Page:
As National Freelance Day approaches, we share the community’s best advice for making it as an independent creative.

Embarking on a freelance career is a weird mix of freedom and responsibility. On the one hand, the freedom it brings is truly exhilarating. No more horrible commutes. No more being hauled over the coals by managers. No more awkward water cooler encounters with that fellow office worker you really don’t like. No more plucking up the courage to ask for a raise only to be brutally rebuffed. Instead, the freedom to choose projects that align with your passions and set your own schedule. Bliss.

On the other hand, freelancing also brings new responsibilities: the responsibility to find clients, manage your workload, and, crucially, actually get paid on time. All this demands a high level of self-discipline and business acumen.

In honour of National Freelancers Day on 20 June, we reached out to seasoned creative freelancers to share their top tips for thriving in the freelance world. So whether you’re considering making the leap into freelancing or are already on your way, their advice can provide valuable guidance and encouragement.

We’ll share their best tips below, and you can read the full discussion on Threads and X.

1. Take the leap

We’ll start at the beginning. “The best advice I can say for anyone apprehensive of going freelance is to go headfirst into it!” says illustrator and designer Kohenoor Kamal. Muralist and illustrator Briks agrees, saying: “Go for it! This lifestyle is a tough one but rewarding. Hold onto the feels of the highs to carry you through the valleys. Don’t limit yourself.”

Yes, taking the leap into full-time freelancing is undoubtedly a terrifying prospect. But it’s a necessary step to fully commit to your new career. And if you speak to anyone who’s done it themselves, very few regret it; quite the reverse.

That said, you don’t necessarily have to do it overnight. You could always start with a side hustle while maintaining a steady job. This approach allows you to test the waters and build a portfolio without the pressure of relying solely on freelance income. When you’re ready, take the plunge and trust your ability to succeed.

“Take freelance work on the side for a year or two at least to build up a clientele and learn the ropes,” advises Isaac LeFever. “Start tracking where your inbound work comes from and how frequently you get it. By doing that, you’ll start to see when your business is really taking off and can make a more informed decision about when to go solo.”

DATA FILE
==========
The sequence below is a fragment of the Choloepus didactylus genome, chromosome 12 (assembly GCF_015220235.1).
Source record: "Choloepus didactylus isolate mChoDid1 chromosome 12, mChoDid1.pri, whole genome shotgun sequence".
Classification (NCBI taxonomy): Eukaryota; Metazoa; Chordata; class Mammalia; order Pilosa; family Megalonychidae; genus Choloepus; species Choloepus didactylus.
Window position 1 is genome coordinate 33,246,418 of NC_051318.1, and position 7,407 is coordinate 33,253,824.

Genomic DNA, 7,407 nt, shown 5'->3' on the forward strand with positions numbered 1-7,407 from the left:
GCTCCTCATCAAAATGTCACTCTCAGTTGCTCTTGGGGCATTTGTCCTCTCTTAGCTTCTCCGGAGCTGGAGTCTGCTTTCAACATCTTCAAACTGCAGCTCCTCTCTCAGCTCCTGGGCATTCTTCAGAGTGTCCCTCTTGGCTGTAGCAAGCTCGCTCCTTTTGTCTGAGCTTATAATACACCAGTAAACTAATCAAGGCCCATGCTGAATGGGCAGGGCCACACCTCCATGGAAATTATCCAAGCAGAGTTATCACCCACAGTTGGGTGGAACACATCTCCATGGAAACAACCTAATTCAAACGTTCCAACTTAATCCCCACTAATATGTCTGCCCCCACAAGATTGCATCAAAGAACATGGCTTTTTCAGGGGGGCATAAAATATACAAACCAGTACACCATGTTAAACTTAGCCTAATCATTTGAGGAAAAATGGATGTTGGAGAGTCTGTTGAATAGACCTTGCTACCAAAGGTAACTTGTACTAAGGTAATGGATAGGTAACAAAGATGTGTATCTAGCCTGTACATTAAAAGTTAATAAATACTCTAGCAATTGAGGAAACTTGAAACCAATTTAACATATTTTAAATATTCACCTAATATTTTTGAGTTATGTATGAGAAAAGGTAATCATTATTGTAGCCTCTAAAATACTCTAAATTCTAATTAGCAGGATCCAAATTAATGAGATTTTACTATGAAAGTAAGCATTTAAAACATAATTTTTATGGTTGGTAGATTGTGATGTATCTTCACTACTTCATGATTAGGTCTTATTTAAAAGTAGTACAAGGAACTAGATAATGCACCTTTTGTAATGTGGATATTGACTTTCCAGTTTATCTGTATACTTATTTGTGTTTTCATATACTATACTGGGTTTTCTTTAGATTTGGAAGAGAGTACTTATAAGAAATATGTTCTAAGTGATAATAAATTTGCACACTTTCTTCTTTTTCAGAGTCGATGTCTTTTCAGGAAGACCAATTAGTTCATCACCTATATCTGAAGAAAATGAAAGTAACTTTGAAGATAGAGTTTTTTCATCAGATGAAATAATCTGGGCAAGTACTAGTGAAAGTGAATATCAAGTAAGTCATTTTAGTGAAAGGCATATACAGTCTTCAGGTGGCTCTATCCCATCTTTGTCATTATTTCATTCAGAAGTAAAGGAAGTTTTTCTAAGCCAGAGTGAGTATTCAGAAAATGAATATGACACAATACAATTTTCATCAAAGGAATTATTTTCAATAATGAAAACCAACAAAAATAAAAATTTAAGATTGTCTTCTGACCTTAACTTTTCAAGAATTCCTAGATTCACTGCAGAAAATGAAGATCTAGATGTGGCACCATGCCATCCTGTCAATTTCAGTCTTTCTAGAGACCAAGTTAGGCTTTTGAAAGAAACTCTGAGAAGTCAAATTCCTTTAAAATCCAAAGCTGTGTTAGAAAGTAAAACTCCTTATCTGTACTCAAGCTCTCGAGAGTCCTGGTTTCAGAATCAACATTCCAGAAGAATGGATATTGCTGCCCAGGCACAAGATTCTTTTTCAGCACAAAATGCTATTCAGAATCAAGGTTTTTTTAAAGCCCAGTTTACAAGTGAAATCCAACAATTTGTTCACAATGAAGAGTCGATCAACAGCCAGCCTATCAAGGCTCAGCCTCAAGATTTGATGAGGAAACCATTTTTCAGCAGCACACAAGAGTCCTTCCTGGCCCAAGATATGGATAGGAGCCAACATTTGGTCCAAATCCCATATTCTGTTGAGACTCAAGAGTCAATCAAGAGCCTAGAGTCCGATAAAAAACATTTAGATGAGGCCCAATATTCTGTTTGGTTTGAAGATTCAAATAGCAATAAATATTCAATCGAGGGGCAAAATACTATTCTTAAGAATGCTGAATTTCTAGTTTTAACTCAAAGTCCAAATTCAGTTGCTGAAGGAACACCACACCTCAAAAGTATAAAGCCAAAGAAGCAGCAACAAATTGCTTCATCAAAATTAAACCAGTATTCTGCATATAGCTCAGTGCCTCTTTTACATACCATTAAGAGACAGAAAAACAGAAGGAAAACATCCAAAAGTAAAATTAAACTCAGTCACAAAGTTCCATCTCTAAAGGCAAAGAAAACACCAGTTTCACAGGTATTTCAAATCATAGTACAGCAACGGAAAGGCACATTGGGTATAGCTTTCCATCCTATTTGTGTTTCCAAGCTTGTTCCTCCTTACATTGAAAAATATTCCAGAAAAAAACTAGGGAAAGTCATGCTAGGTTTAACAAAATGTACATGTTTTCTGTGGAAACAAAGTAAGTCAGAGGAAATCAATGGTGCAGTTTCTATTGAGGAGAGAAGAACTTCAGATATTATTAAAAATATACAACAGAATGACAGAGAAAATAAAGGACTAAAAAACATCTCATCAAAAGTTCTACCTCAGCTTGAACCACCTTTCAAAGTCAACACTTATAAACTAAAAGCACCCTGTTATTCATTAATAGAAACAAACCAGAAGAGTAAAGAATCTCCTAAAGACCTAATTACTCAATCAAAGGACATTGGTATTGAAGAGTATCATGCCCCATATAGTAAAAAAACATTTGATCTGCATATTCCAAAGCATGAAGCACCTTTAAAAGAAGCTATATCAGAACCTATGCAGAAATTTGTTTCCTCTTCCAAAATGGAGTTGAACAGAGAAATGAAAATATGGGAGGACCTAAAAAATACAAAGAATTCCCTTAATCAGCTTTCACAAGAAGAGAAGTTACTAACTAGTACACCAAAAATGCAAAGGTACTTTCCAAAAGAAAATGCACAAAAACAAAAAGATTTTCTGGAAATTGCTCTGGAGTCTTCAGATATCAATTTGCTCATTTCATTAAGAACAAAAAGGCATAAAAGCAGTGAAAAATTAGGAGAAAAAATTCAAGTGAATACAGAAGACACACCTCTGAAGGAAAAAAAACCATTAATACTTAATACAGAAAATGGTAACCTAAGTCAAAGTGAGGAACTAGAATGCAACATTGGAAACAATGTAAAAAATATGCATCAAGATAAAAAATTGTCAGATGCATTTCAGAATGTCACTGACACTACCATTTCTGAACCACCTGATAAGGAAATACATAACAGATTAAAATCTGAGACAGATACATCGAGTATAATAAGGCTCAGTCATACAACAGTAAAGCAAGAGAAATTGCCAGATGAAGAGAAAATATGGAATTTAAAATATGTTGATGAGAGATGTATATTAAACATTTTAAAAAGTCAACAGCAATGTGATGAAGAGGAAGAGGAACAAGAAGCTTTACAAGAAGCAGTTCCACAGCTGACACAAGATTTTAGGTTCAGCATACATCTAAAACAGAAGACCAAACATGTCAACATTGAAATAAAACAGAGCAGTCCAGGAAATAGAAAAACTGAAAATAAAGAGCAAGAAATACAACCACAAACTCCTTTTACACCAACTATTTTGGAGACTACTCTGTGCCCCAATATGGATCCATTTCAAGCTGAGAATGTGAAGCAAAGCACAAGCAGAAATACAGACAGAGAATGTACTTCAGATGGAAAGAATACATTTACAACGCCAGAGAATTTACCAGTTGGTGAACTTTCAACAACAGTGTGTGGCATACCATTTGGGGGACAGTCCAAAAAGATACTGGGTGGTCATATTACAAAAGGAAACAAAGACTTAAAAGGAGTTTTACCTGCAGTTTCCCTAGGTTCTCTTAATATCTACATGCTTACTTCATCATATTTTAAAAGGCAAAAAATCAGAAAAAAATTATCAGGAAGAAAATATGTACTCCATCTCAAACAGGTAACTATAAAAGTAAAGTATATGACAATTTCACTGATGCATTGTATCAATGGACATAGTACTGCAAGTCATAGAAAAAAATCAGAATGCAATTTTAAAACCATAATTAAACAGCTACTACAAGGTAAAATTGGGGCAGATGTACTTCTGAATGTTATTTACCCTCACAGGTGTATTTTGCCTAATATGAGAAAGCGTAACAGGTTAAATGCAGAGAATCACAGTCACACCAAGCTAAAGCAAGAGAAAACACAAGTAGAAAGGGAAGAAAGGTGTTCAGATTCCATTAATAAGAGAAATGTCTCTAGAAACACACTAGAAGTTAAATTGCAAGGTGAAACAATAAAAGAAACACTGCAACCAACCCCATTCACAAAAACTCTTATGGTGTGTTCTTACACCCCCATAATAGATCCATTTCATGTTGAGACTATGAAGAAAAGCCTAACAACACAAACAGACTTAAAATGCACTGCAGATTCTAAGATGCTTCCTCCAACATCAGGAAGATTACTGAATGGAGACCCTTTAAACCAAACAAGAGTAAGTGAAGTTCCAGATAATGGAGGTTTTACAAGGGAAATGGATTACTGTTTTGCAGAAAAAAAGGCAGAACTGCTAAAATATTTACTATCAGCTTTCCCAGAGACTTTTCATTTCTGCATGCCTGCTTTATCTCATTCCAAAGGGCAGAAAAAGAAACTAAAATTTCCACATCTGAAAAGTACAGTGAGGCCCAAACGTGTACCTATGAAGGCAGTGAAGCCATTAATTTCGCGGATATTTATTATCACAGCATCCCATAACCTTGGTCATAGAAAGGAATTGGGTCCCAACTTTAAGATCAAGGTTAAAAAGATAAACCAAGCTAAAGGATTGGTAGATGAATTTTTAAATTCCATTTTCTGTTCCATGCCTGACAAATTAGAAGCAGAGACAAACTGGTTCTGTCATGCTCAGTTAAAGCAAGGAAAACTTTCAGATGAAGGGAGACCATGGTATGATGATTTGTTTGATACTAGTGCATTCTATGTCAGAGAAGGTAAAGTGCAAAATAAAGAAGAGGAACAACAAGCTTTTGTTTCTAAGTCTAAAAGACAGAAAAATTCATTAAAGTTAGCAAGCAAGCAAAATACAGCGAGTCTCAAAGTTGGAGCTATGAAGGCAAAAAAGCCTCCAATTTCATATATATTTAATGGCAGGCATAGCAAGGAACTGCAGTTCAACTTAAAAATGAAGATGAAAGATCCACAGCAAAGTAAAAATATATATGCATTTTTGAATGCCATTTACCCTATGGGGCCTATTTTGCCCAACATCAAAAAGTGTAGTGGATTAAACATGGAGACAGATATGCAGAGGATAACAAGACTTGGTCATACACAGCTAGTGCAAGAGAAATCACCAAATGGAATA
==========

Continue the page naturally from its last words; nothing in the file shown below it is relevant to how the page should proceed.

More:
Whether you go independent suddenly or slowly, though, remember every successful freelancer begins with that first step.

2. Find your niche

Our next tip comes from illustrator Ollie Hirst. “Find your USP!” he enthuses. “Clients buy into people as well as skills.” Or as fellow illustrator Megdalena Pankiewicz puts it: “Don’t look at what others are doing and develop your own style.”

They’re not wrong. One of the most crucial aspects of freelancing is identifying your niche. Because let’s face it, there are thousands of freelancers out there competing with you. So why should a client opt for you, specifically? Having a unique selling proposition (USP) and a distinct creative style can answer that question: literally, what makes you so special?

So, think about what makes your work unique. Is it a particular technique, a specific industry expertise, or a unique approach to problem-solving? Clients are drawn to freelancers who offer something different. Spend time refining your craft and developing a style that is unmistakably yours. By honing in on a niche, you make it easier for potential clients to recognise the value you bring.

3. Start local, grow global